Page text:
Grammy Bread

I’m including the original recipe and my own altered recipe after baking this about a dozen times in the last 6 months. I also started making my recipes using weights so the second recipe will include measurements by weight. Let me know if you have any questions!

Grammy Bread (original recipe)
(Makes 3 loaves)

Dry Mixture:
7 1/2 cups flour
2 tbsp active dry yeast

Wet Mixture:
2 1/4 cups water
3/4 cups milk
4 1/2 tbsp sugar
3 tsp salt
4 1/2 tbsp butter

Put all wet ingredients into a pot and heat on medium heat. Melt and dissolve wet ingredients, then take off heat. Mix flour and yeast in a large bowl. Add liquid mixture to flour mixture. Turn out onto a lightly floured surface and knead until dough passes the windowpane test*, approx 8-10 minutes. Put in bowl to double in bulk. Punch down, separate into three loaf pans and rise again. Once doubled in size, bake at 375° for 25 minutes.

After baking this bread several times for several months, I have made some changes to the recipe. I added about 10% of each ingredient in order to make each loaf a little larger – I found the bread to be a little too small, and adding the extra ingredients makes the perfect loaf size. I started weighing my ingredients and rising the dough using my oven, and I also use milk powder instead of milk. I add this to the dry ingredients. I only do this because this way I don’t have to buy milk and worry that it’s going to go bad before I use it all. If you don’t use milk powder, replace the milk powder and water in the following recipe with these amounts:
7 oz milk
20 oz water
Add the milk to the wet ingredients if you do not use milk powder.

Here is the revised recipe and the instructions for how I make the bread every time now:
Note that all of these measurements are by weight, including the water. I’ve added the approximate volume measurements too.

Revised Grammy Bread Recipe
(makes 3 loaves)

Wet Mixture
2.5 oz butter (5 tbsp)
27.2 oz water (3 1/3 cups)
2.6 oz sugar (5 tbsp)
1oz salt (3 1/3 tsp)

Dry Mixture
46.5 oz all purpose flour (8.8 cups)
1.1 oz dry milk (3.3 tbsp)
1.1 oz active dry yeast (2.3 tbsp)

In a pot, melt and dissolve together the butter, water, salt, and sugar. If you are not using dry milk, add the milk here as well. Once melted and dissolved, take the pot off heat to cool slightly.

In a large bowl, mix your flour, yeast, and milk powder if you are using it. (These images were taken before I added the extra 10% more ingredients) I use a silicone bench scraper to help scrape my bowl as I am mixing, as well as to cut the dough into three pieces later.

Once the wet mixture is around 120°F (too much hotter can kill the yeast), add the wet ingredients to the flour mixture.

Mix ingredients together until a shaggy dough forms. Scrape the bowl as you go, and once all ingredients are together, turn out the dough onto a clean counter to knead. The dough will be sticky! It will stick to your fingers and the counter. As you begin working the dough and kneading, the dough will come together. Try to avoid adding extra flour unless you cannot knead it together.

Knead the dough 5-10 minutes. I knead my dough about 200 times, then check to make sure gluten has properly formed. The dough should be fairly smooth.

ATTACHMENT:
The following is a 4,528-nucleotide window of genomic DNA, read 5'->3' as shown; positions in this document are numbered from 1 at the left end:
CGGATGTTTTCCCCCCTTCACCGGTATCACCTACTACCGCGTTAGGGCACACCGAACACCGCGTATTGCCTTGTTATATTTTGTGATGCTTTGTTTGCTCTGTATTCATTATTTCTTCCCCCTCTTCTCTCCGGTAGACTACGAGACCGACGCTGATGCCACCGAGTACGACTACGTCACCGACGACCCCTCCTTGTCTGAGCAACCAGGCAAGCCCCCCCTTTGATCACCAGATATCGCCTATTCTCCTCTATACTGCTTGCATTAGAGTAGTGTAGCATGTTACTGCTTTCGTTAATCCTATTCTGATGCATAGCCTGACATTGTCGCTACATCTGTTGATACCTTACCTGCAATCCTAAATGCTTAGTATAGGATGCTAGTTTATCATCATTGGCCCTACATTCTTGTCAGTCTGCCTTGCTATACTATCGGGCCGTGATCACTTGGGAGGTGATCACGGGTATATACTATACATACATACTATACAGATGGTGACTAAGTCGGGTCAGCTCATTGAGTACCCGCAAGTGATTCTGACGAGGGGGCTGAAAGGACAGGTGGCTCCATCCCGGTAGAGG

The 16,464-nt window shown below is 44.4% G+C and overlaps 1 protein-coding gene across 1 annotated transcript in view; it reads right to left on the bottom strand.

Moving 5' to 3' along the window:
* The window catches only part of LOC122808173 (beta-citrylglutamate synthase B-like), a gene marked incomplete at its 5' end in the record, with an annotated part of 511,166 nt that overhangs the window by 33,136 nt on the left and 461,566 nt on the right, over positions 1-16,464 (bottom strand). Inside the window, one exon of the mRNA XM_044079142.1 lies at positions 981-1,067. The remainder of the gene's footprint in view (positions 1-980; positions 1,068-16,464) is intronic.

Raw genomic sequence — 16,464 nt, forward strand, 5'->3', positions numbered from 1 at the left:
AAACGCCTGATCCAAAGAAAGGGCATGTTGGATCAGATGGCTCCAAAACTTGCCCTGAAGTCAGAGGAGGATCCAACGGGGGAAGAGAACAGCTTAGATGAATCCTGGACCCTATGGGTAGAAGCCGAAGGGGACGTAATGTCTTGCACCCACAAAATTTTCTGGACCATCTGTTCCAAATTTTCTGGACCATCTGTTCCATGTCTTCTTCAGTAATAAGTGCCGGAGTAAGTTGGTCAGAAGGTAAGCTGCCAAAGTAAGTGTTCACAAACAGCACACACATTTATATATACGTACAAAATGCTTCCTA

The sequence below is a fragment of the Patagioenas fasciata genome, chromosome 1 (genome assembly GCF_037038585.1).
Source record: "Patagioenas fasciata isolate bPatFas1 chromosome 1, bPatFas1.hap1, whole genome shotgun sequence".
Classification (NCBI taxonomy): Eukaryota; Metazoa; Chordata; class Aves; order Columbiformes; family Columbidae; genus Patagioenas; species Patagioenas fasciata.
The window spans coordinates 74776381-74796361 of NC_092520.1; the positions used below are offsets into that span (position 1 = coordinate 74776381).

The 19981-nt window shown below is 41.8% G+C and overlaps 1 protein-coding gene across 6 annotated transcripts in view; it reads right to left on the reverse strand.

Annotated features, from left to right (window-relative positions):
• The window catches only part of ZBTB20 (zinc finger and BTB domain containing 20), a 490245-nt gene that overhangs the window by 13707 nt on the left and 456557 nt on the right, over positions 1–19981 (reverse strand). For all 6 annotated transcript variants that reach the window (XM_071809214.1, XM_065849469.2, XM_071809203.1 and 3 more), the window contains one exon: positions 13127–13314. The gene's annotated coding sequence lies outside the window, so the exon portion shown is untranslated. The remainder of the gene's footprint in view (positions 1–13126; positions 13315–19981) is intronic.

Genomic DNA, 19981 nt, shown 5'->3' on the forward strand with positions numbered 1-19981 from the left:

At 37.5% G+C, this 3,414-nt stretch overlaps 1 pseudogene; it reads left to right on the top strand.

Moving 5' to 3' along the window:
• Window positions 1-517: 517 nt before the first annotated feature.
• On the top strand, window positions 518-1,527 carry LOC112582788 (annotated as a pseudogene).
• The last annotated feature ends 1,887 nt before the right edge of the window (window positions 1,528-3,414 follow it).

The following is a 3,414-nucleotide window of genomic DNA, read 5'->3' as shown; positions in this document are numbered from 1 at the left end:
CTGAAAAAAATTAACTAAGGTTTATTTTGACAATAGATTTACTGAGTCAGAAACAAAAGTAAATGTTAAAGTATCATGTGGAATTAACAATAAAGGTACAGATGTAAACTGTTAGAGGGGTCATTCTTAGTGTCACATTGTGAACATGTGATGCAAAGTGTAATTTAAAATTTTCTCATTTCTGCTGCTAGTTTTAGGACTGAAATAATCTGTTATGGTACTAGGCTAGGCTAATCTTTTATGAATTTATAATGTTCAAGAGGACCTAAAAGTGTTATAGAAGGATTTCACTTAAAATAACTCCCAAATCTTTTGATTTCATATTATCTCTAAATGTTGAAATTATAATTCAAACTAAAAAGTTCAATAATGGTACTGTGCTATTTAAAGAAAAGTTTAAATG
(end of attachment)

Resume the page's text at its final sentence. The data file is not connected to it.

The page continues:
*The windowpane test is a way to check to see if your dough has formed gluten and is ready to rise. Take a small ball of dough and stretch it between your fingers. If you can stretch the dough thinly enough to see light through it without it tearing, the gluten has properly formed. If the dough tears when you stretch it thinly, it needs more kneading.

Once the dough is ready, I like to split the dough into three dough balls for the first rise. I weigh the large dough ball, divide it into three, and form into three balls. I put them back into the same bowl I used to mix the ingredients together. I cover this bowl with two tea towels and place it all into a warmed oven that has a pan of water in the bottom rack. Yeast will work its magic best in a humid, warm place, so I try to make this happen in my oven. I start warming the oven for a couple of minutes – then turn off the heat. Around 85°F is the sweet spot for proofing dough quickly. The large pan of water is to help keep the air humid and prevent the dough from drying out.

Once the dough has risen once, separate the balls and knead them for a few seconds – this helps to distribute the yeast again for the second rise. I shape the dough into a flatter rectangle and place it in the bottom of each bread pan, using the back of my hand to press it out over the bottom of the pan.

Place the three loaves back into the warm oven, cover them again, and let them rise again until they have doubled in size. Each rise takes me about 30 minutes – so 60 minutes of total proofing time. Depending on your conditions this could take longer. For example, the original recipe calls for an hour and a half proofing time for the first rise, and an hour for the second rise. If your conditions are conducive, you can lessen this time significantly, but you can still rise your dough on the counter if you don’t mind it taking longer. Just watch for it to double in size each time. The dough starts to rise over the top of the pans about an inch when I know it’s ready to bake.

Set your oven for 375° F and bake for 25 minutes. They should be golden brown, and slide out of the pans easily. Take them out of the pans immediately and cool them on a wire rack.